It would be difficult to over-estimate the impact of the first commercial steamboat churning its way upstream past Hannibal around 1825; the few residents who would have seen this landmark event might have thought it a sign that their world was about to change forever. Even today, that sense of wonder exists for those who come to the riverfront to find a 3- to 5-story vessel docked at the western bank of the Mississippi, like a floating hotel.
Just as the establishment of a national highway network and safer, faster, more comfortable cars and trucks enabled the population of cities to spread into suburbs and “exurbs,” the steamboats allowed the opening of the upper Mississippi to be more accessible to trade – leading to more jobs and settlements to the north of St. Louis. Before the use of steam engines, travel north of the Missouri River confluence would have been challenging, since the river depths are much shallower and it is prone to freezing over in winter.
A packet — or transport — riverboat, eased trade between St. Louis and destinations north such as lead-mining giant Galena, Ill. Moses Bates, who was pivotal in the founding of Hannibal and Galena, used Hannibal as a stopover point; it did not hurt that the region provided raw materials such as limestone, salt and other minerals to make it a profitable port. Packet boats were not restricted to supplies, rather they tended to carry just about anything necessary for life along and off the river – building materials, livestock, people, household goods, etc.
Steamboats made the process of transport and settlement faster, which caused a growth spurt along the river. By the 1850s, accounts peg the number of ship dockings in Hannibal at greater than 1,000 annually. Railroad expansion would take some business away from the river, but not until well after the end of the Civil War. By the end of the 1800s, the rails would claim more of the passenger trade as fares would become more affordable, yet “excursion” boats remained an option into the mid-20th century.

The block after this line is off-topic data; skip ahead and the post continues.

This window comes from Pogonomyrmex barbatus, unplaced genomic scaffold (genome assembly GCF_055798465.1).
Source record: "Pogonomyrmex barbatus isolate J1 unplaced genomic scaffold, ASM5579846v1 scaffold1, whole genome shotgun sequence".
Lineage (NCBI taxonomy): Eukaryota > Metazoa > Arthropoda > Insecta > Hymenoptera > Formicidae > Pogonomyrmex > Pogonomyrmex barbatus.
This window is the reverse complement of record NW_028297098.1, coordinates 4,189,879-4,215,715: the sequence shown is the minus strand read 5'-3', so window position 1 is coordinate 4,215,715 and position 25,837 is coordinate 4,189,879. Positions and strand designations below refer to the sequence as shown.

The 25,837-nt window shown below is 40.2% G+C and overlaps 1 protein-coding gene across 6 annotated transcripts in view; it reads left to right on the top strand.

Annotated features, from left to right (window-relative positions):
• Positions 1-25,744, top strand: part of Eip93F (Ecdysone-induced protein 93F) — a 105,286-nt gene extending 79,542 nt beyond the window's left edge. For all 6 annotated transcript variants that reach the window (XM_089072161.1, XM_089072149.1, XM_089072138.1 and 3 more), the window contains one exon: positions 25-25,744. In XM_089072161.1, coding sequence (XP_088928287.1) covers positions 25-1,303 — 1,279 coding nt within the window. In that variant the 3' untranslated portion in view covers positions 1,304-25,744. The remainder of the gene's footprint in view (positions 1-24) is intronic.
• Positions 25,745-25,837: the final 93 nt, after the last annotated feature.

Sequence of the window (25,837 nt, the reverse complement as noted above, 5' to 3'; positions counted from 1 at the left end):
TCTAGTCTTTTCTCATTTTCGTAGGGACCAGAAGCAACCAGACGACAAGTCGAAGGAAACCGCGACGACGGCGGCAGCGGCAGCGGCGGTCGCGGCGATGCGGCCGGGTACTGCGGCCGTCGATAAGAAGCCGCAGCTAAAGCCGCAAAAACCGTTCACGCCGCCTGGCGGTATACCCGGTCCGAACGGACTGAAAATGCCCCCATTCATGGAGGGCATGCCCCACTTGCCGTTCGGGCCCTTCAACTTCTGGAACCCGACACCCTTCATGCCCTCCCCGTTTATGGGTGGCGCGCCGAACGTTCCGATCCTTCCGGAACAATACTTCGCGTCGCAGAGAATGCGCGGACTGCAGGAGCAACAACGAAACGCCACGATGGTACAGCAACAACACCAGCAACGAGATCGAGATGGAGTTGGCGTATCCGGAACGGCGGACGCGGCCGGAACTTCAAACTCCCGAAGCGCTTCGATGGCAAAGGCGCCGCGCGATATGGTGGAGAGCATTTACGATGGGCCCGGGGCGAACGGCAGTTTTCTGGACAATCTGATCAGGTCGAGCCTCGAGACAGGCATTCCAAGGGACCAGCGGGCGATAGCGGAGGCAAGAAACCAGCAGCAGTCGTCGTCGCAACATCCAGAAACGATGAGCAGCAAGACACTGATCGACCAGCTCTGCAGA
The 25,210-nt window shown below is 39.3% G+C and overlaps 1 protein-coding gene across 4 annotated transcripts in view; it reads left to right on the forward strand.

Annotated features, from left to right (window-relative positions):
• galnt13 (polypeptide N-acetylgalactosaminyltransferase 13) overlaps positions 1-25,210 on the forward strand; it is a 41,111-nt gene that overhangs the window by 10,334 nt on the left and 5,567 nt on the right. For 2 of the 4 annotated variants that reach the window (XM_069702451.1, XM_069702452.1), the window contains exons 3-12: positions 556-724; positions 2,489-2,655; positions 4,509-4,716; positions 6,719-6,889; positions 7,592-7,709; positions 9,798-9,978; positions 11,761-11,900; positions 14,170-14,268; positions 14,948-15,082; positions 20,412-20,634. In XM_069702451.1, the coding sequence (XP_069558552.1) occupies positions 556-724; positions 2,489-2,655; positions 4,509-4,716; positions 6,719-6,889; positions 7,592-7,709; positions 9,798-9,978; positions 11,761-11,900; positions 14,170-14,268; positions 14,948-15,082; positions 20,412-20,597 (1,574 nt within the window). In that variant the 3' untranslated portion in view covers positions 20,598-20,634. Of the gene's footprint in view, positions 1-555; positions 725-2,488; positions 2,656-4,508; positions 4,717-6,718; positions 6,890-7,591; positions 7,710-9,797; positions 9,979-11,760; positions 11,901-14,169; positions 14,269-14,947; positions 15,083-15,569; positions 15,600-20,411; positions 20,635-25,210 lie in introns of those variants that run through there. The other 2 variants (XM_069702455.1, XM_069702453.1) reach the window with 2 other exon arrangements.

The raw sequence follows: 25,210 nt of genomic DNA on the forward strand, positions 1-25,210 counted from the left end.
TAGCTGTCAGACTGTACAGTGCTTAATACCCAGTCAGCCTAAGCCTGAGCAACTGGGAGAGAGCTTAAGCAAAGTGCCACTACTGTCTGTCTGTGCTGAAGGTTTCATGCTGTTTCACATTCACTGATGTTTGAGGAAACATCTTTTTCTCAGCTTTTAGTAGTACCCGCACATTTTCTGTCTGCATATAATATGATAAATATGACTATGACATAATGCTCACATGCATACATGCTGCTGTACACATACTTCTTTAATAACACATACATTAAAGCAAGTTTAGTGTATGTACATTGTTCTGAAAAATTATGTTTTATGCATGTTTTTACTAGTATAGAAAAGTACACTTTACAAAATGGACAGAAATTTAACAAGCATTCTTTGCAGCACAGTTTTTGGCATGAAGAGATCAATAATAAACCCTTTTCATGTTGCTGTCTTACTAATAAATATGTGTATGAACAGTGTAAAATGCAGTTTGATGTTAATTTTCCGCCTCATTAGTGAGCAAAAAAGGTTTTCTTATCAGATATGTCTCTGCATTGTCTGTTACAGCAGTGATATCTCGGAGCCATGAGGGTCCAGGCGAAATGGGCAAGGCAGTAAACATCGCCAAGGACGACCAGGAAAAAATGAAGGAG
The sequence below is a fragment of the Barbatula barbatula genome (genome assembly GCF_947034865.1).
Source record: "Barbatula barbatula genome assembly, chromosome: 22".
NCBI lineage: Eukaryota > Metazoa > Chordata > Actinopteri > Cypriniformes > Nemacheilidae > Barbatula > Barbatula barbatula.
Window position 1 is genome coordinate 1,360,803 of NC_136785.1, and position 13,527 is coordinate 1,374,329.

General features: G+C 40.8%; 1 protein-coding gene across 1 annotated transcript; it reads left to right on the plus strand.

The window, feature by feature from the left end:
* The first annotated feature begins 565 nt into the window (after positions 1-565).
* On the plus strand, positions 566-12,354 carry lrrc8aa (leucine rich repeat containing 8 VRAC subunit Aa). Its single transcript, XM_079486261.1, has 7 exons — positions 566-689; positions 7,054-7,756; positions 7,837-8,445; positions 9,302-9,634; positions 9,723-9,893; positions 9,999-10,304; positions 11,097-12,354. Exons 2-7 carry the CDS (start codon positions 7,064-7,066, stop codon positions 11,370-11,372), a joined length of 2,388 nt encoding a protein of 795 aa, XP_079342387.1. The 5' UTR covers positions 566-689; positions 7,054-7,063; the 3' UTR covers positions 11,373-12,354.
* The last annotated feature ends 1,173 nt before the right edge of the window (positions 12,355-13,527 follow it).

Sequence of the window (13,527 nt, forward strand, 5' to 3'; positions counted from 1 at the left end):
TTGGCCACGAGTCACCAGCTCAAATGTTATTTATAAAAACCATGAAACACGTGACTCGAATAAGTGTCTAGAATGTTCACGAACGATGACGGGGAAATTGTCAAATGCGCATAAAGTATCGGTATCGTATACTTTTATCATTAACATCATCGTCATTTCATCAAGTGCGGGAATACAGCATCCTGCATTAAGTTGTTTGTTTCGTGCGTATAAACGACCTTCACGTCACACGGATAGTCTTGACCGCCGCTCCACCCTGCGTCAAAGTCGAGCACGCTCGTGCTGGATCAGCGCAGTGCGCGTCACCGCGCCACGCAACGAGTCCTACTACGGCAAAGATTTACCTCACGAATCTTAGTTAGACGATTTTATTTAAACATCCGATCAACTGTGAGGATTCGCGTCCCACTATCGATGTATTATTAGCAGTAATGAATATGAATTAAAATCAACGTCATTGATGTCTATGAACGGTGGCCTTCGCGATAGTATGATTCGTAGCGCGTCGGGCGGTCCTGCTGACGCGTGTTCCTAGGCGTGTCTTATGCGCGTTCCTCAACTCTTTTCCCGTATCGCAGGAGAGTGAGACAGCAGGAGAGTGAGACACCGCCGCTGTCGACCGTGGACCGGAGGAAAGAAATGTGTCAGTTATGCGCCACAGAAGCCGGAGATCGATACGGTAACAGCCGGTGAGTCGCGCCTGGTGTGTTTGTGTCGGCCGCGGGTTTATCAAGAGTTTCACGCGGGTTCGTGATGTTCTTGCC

The decline of riverboat cruises along the upper Mississippi for years could not be pegged to just one factor: aging vessels too expensive to repair and economic recessions pushing down demand did not help the business, either. The resurgence of cruises that include Hannibal as an attraction began in 2012, and the forces behind this are a bit more clear. First, heritage tourism is booming. This tourism is based on a love of history more than simple amusement, such as traveling the Mississippi to understand the river itself as well as its role for settlers and traders. Second, Americans can enjoy the luxury of a cruise without having to obtain a passport. In addition, themed cruises provide an experience not easily matched by other types of travel packages, featuring on-board historians, excursions at different stopovers and suites with views of the landscape.
Here come the cruisers
The American Queen Steamboat Co., whose namesake vessel is the largest steamboat ever built, began running routes in 2012. The American Queen — with a capacity of 435 people — stops six to eight times per year.
This year, the company is introducing a smaller ship named the Grand Duchess, claiming it is the first all-suite paddlewheeler built in the U.S., capable of accommodating 166 guests. The Grand Duchess is scheduled for five stops between late July and late August, with her sister ship visiting twice.